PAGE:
Don't forget fire danger. My brothers house in Granada hills was fine but nearby houses burnt to the ground from natural gas fires. You need to know where your gas turn off is and even your neighbors, should talk to them, don't want to Get shot.
Fire has always been the bigger danger from an earthquake. Heaven help LA if the big one hits during a Santa Anna Wind. Fires will burn until they get to the ocean.

A note about quake worries...I lived here for 10 years as a kid, multiple quakes and no damage. Came back as a Marine and have been here for over 30 years, multiple quakes and no damage. I will take those odds over yearly tornadoes, hurricanes, floods in other supposedly safer locations ANY day.
 

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Steve, I was in Loma Prieta.

I have been in two epic floods and a couple of hurricanes, in Houston. I'll take Houston. At least I have some inkling it is coming.

One minute I was reading a romance novel, the next minute all the furniture in the house is out to kill me. [shudder] No thanks.
 

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I don't get it. This isnt just Kali, most states have their own area-common disasters. Hurricanes/tornadoes/wild fires/earthquakes/flooding/etc.
I understand how a massively devastating event could cause damage to things which could/do effect the rest of the nation. If a massive earthquake took out several major interstates it would greatly reduce interstate commerce. If a hurricane destroyed oil production in the gulf, it would effect everyone.
But what I'm seeing, someone correct me if I'm wrong, are gobs of individuals who choose to reside somewhere yet do little to no preparation for local known events. And when mother nature makes her visit, it EXPECTED that the entire nation render assistance and fund the recovery.
Now, I'm not stone hearted but I have little sympathy for those who have not made reasonable efforts to protect themselves or planned for the "after" when an event happens.
If you live in Kali and know quakes happen you have a few choices. Move. Plan and prepare. Or die knowing you should have done one of the first two. You should NOT EXPECT that the nation will all pass the hat and come riding in with legions of people willing to do FOR you. Same goes for anyone, anywhere.


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Two points:

1) Normalcy Bias isn't just a Pop Culture label, it's an actual thing. Our distant monkey ancestors usually didn't react until danger was actually present and threatening, and then speed and agility enabled them to survive. That response is evolutionarily hard wired into us. The dangers are different, now, and waiting until the last moment and then running probably won't save you; still, not preparing for danger but just hoping to survive it is the default mode. It takes foresight, training, and/or bitter experience causing behavioral changes to alter that. And most people don't have those.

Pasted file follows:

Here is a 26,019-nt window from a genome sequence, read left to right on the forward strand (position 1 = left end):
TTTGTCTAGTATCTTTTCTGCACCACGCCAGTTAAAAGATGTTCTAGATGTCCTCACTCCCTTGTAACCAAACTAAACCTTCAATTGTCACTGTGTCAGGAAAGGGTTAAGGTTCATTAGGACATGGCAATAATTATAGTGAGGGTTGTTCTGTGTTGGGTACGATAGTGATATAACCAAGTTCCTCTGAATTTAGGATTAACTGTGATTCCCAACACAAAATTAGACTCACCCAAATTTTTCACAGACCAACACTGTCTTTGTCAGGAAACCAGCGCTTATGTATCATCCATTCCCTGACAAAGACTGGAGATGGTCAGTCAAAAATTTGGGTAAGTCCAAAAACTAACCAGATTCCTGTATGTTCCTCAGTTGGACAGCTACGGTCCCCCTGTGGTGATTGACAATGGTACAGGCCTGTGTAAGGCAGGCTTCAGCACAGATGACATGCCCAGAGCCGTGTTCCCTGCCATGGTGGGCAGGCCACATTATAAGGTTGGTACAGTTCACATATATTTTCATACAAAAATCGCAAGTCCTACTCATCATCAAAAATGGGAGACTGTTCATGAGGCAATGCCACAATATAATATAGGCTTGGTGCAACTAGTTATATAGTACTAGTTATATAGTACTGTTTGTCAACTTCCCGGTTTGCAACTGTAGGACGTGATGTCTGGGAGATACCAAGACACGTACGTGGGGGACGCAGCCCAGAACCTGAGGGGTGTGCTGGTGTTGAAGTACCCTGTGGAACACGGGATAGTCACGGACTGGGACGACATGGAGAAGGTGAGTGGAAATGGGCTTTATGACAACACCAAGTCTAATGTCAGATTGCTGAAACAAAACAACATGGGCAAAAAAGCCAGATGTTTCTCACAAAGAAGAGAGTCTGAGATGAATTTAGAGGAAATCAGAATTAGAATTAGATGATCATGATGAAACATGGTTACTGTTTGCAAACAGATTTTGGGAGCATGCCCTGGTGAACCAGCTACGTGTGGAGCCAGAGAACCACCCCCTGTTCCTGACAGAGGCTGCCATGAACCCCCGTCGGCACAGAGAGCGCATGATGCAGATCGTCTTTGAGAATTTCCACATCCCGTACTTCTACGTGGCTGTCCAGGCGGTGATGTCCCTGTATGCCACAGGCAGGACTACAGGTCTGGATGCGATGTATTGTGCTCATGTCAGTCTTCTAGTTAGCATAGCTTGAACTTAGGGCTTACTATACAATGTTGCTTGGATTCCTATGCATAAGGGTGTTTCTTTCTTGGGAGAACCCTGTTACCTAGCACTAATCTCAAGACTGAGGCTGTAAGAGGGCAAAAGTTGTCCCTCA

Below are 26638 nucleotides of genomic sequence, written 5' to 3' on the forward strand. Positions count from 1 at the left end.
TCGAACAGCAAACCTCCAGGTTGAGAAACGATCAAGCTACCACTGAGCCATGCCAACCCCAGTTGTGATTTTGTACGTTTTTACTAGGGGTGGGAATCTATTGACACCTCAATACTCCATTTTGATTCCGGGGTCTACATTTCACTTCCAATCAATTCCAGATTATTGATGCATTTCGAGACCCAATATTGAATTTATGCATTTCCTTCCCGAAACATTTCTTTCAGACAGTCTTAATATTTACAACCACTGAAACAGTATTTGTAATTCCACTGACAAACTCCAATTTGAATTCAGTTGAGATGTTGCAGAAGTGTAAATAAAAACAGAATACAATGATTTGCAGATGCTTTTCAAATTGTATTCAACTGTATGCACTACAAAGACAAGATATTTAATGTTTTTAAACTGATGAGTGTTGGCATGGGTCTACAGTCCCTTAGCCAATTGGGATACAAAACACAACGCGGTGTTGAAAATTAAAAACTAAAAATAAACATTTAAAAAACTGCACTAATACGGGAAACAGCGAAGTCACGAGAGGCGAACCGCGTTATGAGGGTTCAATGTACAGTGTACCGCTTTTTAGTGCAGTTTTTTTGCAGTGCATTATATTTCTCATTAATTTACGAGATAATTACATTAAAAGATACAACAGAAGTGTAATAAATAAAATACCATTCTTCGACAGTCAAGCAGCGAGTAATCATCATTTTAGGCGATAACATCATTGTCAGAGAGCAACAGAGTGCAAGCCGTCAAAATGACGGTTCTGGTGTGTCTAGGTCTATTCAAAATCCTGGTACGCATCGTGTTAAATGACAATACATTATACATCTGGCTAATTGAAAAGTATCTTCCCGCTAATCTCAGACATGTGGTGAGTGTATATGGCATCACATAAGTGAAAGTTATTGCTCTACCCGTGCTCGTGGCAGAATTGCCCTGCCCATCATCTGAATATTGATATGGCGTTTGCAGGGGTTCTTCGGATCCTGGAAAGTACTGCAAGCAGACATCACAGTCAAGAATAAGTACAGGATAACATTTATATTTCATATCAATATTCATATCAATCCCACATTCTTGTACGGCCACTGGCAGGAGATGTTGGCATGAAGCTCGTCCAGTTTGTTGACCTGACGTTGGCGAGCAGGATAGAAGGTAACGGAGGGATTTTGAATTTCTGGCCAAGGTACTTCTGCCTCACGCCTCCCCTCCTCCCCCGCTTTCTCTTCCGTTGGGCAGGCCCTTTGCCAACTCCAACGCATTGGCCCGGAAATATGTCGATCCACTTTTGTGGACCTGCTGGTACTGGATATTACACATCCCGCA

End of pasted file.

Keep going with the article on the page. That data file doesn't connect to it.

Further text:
2) The US government has fostered this attitude. These days, something happens, Uncle Sam is expected to rush in and make everything all right with money, men, and supplies. It's what the public expects and even demands. Imagine what would have happened if Trump had said no Federal help for Texas and Florida, FEMA would just advise, it was up to the states, localities, and charities to help; he'd have been impeached, tarred, feathered, and run out of DC on a rail. Overnight.

None of this is going to change...
 

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In times of crisis, like Hurricanes and Earthquakes, we see both the good and the ugly. When a large quake does hit CA we will see people pull together and help victims but we will also see looters and people trying to take advantage of the situation.



I was just watching a documentary on the LA riots and the Korean business owners defending their stores because police wouldn't/couldn't help. I mainly prepare for a big quake because it is most likely and anything I have for that can be used during any other SHTF situation.



Food = check

Water = Check

Med supplies =check

Means to protect it all = double check

Agree with you.

Just a word of caution that after the disaster, law breakers may be charged. So opportunistic vigilantism should be kept in check and laws followed when engaging in social activities.